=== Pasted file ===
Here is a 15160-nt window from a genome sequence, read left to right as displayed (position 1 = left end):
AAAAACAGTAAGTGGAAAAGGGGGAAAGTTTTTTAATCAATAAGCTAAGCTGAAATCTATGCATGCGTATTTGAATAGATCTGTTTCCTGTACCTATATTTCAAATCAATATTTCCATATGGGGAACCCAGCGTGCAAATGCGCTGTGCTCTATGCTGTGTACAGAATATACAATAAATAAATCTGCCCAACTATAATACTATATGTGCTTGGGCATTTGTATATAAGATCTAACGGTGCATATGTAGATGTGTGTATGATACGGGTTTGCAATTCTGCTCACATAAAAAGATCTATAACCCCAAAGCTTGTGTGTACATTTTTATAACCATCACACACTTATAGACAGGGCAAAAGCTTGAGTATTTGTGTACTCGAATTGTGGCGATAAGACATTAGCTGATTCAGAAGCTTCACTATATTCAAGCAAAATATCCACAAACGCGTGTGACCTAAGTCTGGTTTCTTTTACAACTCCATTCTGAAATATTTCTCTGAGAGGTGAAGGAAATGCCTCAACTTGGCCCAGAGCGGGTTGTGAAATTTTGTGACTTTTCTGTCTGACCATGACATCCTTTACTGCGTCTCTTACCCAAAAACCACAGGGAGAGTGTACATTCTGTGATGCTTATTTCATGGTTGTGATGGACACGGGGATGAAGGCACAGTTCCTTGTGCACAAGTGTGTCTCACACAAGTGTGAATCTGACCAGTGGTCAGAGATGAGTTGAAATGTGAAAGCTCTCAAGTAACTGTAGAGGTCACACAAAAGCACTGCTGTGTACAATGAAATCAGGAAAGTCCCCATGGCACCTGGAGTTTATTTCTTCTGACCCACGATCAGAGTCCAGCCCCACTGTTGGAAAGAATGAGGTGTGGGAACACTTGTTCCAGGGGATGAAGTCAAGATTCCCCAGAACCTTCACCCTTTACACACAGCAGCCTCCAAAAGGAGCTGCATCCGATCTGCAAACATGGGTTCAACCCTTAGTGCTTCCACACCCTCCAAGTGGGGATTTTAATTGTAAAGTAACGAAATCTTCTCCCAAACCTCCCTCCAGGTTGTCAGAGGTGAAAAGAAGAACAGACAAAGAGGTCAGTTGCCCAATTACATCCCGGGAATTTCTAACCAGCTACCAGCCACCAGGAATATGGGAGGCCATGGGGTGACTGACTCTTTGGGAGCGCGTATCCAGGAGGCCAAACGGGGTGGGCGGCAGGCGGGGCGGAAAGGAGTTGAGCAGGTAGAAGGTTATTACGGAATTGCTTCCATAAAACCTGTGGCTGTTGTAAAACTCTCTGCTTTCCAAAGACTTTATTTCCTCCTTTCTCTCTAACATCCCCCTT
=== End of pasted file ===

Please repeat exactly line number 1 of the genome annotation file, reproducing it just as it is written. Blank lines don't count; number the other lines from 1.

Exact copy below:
Here is a 15160-nt window from a genome sequence, read left to right as displayed (position 1 = left end):